The confrontations between police and demonstrators at the Stonewall Inn in New York City the weekend of June 27-29, 1969 mark the beginning of the modern glbtq movement for equal rights.
Formed soon after the Stonewall Riots of 1969, the short-lived but influential Gay Liberation Front brought a new militancy to the movement that became known as gay liberation.
The sexual revolution of post-World War II America changed sexual and gender roles profoundly.
"Leather" is a blanket term for a large array of sexual preferences, identities, relationship structures, and social organizations loosely tied together by the thread of what is conventionally understood as sadomasochistic sex.
Although best known for her crusade for women's suffrage, Susan B. Anthony spoke out on a range of feminist issues.
With reports from hundreds of sub-Saharan African locales of male-male sexual relations and from about fifty of female-female sexual relations, it is clear that same-sex sexual relations existed in traditional African societies, though varying in forms and in the degree of public acceptance
Androgyny, a psychological blending of gender traits, has long been embraced by strong women, soft men, members of queer communities, and others who do not easily fit into traditionally defined gender categories.
A cultural crossroads between Asia and Europe, Russia has a long, rich, and often violent heritage of varied influences and stark confrontations in regard to its patterns of same-sex love.
The flag of Uruguay.
On December 11, 2012, Uruguay's House of Representatives easily passed a marriage equality bill. The bill now goes to the Senate, where it is also expected to pass in March 2013, and then to President José Mujica who has pledged to sign it. Uruguay is, thus, poised to become the twelfth country to legalize same-sex marriage nationally.
As Michael K. Lavers reports in the Washington Blade, the House approved the legislation by a lopsided vote of 81 to 6.
"We are ending decades of institutionalized discrimination from the state," Deputy Nicolás Núñez said as he spoke in support of the proposal.
"Today, we are a step further toward becoming a more democratic and just society," Álvaro Queiruga of the glbtq advocacy group Colectivo Ovejas Negras said. "The LGBT population will no longer be denied an essential right such as this one. We are very happy today, and this will empower us to continue our fight for a better Uruguay without second class citizens due to their sexual orientation or gender identity."
Most of the six-hour discussion of the bill was devoted to two other provisions, especially the provision that lets all couples, gay or straight, decide whose surname goes first when they name their children. This breaks with a tradition that has held for centuries across Latin America. In nearly every country, laws require couples to give their children two last names, with the father's coming first.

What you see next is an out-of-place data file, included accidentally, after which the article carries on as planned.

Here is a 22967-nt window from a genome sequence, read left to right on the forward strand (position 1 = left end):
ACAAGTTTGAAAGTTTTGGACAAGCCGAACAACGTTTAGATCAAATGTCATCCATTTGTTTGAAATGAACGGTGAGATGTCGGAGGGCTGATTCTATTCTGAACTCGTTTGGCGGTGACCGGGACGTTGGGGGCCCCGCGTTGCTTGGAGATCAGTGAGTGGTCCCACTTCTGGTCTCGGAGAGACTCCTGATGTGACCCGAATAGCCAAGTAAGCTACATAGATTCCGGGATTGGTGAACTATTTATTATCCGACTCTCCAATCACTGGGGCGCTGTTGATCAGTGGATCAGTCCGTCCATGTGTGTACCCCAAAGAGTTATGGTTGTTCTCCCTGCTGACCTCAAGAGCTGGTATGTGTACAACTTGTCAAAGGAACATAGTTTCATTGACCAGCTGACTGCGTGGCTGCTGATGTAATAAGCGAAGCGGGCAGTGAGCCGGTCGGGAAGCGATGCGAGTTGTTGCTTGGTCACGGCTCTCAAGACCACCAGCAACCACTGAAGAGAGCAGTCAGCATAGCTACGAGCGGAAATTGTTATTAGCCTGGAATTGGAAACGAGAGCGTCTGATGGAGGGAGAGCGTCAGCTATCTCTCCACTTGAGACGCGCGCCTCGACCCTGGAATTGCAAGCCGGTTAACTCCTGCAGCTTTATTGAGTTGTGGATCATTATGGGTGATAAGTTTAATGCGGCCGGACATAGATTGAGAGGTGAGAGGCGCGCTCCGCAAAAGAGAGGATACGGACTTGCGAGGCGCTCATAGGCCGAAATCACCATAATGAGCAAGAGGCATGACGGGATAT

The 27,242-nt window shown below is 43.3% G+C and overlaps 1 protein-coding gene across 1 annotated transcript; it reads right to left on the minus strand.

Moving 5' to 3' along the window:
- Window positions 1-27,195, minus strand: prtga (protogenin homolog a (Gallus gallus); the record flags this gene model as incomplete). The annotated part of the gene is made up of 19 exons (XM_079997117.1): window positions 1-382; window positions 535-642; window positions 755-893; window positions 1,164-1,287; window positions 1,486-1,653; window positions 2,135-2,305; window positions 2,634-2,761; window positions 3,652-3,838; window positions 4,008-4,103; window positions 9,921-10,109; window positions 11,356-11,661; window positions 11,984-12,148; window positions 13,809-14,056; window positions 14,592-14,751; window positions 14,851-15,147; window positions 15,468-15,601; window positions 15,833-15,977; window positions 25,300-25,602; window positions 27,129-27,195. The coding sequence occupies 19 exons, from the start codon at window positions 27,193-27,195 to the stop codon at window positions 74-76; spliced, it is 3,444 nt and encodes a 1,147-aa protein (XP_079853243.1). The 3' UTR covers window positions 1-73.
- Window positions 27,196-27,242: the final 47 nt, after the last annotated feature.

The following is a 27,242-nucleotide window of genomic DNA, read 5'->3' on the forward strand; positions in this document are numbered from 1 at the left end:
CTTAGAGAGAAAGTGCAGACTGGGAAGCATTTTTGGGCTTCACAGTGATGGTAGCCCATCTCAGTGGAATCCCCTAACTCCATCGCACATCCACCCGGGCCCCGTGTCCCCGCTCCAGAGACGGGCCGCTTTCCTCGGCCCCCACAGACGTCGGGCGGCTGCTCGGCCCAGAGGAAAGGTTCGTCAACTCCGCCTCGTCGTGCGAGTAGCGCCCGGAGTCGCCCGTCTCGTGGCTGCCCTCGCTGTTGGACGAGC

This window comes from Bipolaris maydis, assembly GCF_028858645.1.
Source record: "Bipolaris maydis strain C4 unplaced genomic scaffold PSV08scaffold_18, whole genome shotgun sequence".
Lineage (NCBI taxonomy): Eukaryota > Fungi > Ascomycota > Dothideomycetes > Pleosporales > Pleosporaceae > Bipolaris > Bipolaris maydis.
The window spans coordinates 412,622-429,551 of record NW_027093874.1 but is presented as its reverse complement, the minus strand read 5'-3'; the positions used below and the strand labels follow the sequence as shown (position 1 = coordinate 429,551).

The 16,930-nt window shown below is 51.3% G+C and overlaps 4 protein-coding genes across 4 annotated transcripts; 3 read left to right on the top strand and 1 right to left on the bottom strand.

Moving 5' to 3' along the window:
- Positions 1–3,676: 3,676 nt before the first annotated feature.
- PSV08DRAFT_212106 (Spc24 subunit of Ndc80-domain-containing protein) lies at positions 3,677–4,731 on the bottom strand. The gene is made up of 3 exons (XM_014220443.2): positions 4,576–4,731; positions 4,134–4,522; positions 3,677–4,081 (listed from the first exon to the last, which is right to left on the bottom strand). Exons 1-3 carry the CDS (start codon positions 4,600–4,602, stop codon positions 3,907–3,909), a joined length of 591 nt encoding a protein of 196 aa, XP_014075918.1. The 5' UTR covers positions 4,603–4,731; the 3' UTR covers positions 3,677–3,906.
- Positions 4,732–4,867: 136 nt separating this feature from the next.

In addition, the legislation also replaces Uruguay's 1912 divorce law, which gave only women, and not their husbands, the right to renounce marriage vows without cause. In the early twentieth Century, Uruguay's lawmakers saw this as an equalizer, since men at the time held all the economic and social power in a marriage.
As Queiruga noted, Uruguay has been in the vanguard of progressive social legislation in Latin America. A nondiscrimination law that includes sexual orientation and gender identity and expression took effect in 2004; and in 2008 the country became the first Latin American country to adopt a national civil union law, the Ley de Unión Concubinaria.
The law permits both same-sex and opposite-sex couples to enter into a civil union after living together for at least five years. Couples in civil unions are entitled to most of the benefits that married couples are afforded, including social security entitlements, inheritance rights, and joint ownership of goods and property. In addition, same-sex couple are permitted joint adoption rights.
The marriage equality legislation "is the last major law that was needed to be approved for the LGBT population," Queiruga told the Blade. But he noted that some problems remain. "The trans population is most vulnerable. . . . This year five trans people were murdered because of their identity, so we are going to continue fighting for our rights."
Supporters of the marriage equality bill celebrated its passage in a square in front of the Uruguayan Congress in Montevideo, the country's capital.
If the bill is passed by the Senate in March, Uruguay will become the second South American country after neighboring Argentina to authorize same-sex marriage nationally.
Mexican gay and lesbian couples have been able to marry in Mexico City since 2010, while a recent ruling by the country's high court promises to establish marriage equality nationally there as well.
Same-sex couples in Colombia will automatically receive full marriage rights in June if the country's lawmakers do not act upon a court ruling that orders them to legislate the matter. A Colombian Senate committee last week approved a measure that would legalize nuptials for gays and lesbians.
Same-sex marriages have also been recognized in certain parts of Brazil.
The video below, from August 2011, reports on Uruguay's governing party's endorsement of marriage equality legislation.